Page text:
You’ve Switched to GA4 — Now What? 

Getting started with GA4 is easier than you think. Let’s go through it step by step. 

1. Identify Your Goals 

First, identify your business goals. These are more high-level than key performance indicators (KPIs)—you can even start with your mission statement. For example, your goal might be to maximize your donations and revenue so you can better get your message to the people who care about your cause.

Next, think about an action you want users to perform on your site that will lead to accomplishing your business goals incrementally. We consider this a primary conversion; an example would be “make a donation.” You’ll likely have several primary conversions that are key to your organization.

Now, get more granular and identify a secondary conversion. This will help your users eventually complete a primary conversion. Think submitting a form or signing up for your newsletter or webinar. But don’t pick something at random—dig into your data and look for patterns. For instance, are people who visit your “About Us” page more or less likely to donate? Is there a correlation between the time spent on a page and email signups? 

2. Implement Your Data Collection Strategy 

Once you’ve identified your primary and secondary conversions, determine what other layers of information you want from those conversions. Let’s take donation conversion as an example. When a donation is made, you may want to track the donation form ID or name, the donation value, whether the donation is one-time or recurring, and the transaction ID. These parameters show you exactly what users are looking at and which donation form is converting.

You can implement these parameters through tools like Google Tag Manager, which lets you install, store, and manage marketing tags that track user actions and collect data. A donation form submission might be the trigger that tells Google Tag Manager to track that action.

In addition, when you build a campaign landing page, be sure to include your own parameters within the landing page URL. For Google Analytics, that would be a UTM parameter. Basically, this is code placed at the end of a URL that defines the source, medium, campaign, term, or content that sent a user to your site. 

3. Integrate Your Data 

This step is optional, but you might find it helpful to integrate your data with other marketing tools you use, like Google Ads. Say you had 100 new donors over the last month. In GA4, you can create a lookalike audience based on those donors, then import it into Google Ads and target them directly.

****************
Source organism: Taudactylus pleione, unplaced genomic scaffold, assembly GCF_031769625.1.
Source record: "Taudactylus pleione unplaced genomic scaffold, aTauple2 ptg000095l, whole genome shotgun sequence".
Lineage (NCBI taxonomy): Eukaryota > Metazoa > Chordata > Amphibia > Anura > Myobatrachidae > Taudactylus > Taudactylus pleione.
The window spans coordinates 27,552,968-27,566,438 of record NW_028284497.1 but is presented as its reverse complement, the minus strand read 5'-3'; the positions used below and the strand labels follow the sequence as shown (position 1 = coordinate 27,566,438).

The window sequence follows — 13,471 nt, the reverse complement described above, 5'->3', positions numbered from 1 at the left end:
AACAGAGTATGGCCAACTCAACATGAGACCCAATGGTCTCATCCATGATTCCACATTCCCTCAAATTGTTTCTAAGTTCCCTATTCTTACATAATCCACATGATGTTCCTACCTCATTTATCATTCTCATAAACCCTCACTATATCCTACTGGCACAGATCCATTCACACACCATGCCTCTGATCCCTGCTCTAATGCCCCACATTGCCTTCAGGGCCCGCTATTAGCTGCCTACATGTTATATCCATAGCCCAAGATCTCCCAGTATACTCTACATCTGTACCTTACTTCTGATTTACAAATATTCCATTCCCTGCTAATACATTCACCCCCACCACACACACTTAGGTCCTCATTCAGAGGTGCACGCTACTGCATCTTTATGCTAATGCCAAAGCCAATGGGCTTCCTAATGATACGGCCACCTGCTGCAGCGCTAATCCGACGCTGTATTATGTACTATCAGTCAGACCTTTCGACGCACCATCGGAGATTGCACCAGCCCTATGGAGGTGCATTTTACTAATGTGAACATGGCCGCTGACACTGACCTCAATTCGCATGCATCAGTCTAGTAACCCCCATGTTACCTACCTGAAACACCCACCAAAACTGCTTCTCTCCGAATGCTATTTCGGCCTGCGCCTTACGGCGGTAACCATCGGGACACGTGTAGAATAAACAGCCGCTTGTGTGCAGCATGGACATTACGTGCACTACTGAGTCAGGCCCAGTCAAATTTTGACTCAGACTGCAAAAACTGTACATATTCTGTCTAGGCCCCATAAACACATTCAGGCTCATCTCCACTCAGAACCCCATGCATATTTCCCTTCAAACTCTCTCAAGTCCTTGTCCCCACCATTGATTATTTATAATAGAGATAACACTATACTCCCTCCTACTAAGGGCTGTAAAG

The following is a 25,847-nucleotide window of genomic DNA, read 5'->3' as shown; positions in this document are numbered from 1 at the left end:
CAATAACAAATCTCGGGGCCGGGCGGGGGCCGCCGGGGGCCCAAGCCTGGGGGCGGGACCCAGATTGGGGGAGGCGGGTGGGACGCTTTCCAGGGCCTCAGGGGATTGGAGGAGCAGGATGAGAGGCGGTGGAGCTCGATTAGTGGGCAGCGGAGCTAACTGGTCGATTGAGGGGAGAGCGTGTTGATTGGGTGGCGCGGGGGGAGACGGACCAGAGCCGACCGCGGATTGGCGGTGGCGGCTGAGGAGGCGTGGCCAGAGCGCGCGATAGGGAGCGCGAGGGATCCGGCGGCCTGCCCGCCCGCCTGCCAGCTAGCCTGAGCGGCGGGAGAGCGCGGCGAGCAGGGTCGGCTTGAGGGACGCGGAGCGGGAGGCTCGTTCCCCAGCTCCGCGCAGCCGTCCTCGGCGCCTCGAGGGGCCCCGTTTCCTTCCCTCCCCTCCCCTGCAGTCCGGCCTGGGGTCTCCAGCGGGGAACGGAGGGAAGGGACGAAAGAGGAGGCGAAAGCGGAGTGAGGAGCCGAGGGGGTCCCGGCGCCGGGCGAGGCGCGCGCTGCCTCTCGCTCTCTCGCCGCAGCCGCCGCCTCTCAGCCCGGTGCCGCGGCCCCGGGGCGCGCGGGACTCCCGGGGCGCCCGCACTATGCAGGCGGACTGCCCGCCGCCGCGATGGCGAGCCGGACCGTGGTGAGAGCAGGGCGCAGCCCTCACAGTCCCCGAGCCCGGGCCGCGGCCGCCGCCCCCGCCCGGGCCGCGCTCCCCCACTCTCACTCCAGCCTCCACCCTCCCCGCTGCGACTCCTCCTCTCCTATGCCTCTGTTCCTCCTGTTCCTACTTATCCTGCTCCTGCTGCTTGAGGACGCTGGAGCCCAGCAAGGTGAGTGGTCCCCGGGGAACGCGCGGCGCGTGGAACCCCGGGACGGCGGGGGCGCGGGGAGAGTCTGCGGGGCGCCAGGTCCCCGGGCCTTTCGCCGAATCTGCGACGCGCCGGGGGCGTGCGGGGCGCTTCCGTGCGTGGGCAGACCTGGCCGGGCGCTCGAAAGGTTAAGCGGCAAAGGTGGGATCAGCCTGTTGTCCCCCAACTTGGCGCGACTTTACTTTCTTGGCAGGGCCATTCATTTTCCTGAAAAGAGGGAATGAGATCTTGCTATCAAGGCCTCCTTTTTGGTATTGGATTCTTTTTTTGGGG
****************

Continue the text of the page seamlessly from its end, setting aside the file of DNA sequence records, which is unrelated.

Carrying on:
You can also link your GA4 property with Google BigQuery, which allows you to store your event-level data in a virtual data warehouse. You get a free data storage and computation tier suitable for most organizations. But if you exceed the free tier, an extra gigabyte of storage costs just 2 to 4 cents. This makes BigQuery a very affordable solution for your long-term data storage needs. 

4. Analyze Your Data 

This is a broad topic, but looking at your data in different ways is the point. Some questions you might ask in this process are:

  • What traffic channels or sources lead to the best name acquisition?
  • How far along in the funnel do donors get from these different channels or sources?
  • How far in various conversion funnels do users get?
  • How can we reduce friction within that funnel?

With the insights you gain from data analysis, you can iterate on your campaign strategy and improve it for the next month, quarter, or year. All in all, GA4 takes the guesswork out of your decision-making. 

Make the Most of GA4 With Expert Help 

When it comes to Google Analytics, there’s a lot to learn and understand, and we’ve barely scratched the surface. The bottom line is that GA4 is a powerful tool that can help you optimize every action on your website.

If you need help navigating GA4 or any of your data, our Analytics and Insights Team is here to help. We can identify the key metrics that you should be monitoring. We’ll also dig into your data to uncover your opportunities to raise more money. Specifically, we offer:

  • Fundraising Analysis and Reporting
  • Web Analytics
  • Optimization and A/B Testing
  • Multi-Channel Attribution
  • A Data-Driven Content Strategy
  • Data Enhancement and Analytics

Contact us today to make better sense of your data.

This article is based on an episode of Fundraising Today and the Go Beyond Fundraising podcast. Listen to the full episode now.